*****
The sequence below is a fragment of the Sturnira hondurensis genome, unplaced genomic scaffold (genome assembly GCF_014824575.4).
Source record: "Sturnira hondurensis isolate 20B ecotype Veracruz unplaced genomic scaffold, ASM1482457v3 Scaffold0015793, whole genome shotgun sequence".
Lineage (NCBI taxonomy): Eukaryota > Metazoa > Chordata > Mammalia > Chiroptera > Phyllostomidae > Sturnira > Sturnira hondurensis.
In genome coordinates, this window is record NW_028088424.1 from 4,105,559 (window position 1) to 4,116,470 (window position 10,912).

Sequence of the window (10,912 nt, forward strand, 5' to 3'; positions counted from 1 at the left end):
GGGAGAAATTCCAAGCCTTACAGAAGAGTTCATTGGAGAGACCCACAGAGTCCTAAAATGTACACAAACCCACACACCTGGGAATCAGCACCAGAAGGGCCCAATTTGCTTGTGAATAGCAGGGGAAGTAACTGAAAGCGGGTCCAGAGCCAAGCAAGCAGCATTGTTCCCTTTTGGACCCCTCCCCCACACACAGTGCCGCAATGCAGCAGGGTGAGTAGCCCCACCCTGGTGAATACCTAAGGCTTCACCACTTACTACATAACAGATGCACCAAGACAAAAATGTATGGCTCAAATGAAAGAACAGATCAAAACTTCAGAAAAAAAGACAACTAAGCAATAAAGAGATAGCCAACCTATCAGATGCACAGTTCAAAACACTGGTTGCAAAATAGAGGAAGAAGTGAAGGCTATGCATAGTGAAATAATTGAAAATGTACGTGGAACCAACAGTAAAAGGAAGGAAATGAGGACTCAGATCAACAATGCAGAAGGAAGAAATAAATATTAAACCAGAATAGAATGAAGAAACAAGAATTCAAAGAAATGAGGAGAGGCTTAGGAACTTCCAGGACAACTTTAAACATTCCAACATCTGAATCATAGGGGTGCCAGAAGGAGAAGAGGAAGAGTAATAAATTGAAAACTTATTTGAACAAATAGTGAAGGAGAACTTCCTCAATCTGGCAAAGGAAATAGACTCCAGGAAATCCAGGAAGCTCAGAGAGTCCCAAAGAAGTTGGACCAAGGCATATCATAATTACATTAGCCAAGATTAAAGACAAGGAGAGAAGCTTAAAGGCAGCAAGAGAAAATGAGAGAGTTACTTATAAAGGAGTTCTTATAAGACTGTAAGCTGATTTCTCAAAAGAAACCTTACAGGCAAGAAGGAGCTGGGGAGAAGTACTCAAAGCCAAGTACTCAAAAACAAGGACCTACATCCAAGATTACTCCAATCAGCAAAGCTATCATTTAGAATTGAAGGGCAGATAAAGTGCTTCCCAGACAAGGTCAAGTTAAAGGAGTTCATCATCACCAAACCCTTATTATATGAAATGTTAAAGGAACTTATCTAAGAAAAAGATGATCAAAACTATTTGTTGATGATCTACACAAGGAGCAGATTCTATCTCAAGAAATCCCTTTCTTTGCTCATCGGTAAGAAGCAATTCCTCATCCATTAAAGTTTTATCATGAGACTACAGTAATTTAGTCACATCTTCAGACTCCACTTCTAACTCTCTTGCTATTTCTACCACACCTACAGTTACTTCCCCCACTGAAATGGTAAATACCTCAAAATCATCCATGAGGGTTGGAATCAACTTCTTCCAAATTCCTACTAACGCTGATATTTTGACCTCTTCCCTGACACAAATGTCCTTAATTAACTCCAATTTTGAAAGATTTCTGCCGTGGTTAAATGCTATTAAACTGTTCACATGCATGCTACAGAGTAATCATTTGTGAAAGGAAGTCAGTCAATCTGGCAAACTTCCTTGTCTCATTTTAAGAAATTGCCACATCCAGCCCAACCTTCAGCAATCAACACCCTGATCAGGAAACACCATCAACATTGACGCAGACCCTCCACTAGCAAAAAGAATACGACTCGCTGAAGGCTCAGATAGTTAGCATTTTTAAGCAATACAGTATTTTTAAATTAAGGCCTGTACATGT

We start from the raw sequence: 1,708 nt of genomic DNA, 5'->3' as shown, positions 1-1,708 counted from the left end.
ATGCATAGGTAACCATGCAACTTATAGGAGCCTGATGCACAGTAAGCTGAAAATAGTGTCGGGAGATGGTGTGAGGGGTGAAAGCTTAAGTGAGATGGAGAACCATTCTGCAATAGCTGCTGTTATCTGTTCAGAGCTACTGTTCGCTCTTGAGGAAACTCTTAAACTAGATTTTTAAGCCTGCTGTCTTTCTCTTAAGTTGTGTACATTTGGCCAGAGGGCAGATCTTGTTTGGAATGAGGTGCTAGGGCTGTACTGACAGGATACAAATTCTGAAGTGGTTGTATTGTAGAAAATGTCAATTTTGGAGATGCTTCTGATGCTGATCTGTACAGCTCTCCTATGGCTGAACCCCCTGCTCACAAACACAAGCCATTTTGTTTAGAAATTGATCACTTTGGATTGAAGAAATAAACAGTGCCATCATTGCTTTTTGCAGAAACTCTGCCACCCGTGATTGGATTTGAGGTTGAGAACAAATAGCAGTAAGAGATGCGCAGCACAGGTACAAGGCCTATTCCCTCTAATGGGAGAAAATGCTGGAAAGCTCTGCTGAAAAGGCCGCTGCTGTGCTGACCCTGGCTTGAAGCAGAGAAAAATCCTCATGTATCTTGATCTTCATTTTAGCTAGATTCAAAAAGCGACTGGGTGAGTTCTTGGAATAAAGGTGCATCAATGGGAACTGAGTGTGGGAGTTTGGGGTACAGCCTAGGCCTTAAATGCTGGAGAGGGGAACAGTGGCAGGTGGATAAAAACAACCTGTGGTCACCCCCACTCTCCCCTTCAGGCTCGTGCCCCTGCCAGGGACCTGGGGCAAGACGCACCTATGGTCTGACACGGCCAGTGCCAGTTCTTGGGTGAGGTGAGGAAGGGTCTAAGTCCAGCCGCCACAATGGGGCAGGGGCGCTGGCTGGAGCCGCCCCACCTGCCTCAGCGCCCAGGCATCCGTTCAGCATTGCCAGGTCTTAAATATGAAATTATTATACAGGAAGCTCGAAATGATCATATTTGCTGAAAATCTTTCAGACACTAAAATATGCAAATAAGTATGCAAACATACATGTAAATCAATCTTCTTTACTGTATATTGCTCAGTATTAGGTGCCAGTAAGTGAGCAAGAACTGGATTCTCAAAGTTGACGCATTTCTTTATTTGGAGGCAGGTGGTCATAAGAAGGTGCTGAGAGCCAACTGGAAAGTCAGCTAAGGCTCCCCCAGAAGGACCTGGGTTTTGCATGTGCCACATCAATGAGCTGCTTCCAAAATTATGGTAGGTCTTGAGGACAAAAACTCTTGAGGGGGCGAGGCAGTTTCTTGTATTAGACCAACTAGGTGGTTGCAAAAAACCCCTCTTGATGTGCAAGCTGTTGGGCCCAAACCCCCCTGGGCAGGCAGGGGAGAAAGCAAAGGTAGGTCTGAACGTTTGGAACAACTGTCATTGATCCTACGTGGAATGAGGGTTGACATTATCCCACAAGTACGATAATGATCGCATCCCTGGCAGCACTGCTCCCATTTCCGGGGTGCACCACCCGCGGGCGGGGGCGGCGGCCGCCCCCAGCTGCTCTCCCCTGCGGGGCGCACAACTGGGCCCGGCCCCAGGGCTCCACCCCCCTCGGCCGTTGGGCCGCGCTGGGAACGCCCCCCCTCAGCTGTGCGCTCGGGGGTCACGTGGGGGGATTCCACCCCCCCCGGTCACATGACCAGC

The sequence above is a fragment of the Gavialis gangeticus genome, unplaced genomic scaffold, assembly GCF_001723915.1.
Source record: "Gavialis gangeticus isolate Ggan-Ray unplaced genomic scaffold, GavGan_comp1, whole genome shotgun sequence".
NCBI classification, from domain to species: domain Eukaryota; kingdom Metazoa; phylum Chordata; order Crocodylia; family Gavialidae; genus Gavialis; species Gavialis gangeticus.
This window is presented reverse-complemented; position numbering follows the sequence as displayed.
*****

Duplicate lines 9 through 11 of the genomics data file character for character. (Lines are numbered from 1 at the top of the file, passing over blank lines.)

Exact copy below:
The sequence above is a fragment of the Gavialis gangeticus genome, unplaced genomic scaffold, assembly GCF_001723915.1.
Source record: "Gavialis gangeticus isolate Ggan-Ray unplaced genomic scaffold, GavGan_comp1, whole genome shotgun sequence".
NCBI classification, from domain to species: domain Eukaryota; kingdom Metazoa; phylum Chordata; order Crocodylia; family Gavialidae; genus Gavialis; species Gavialis gangeticus.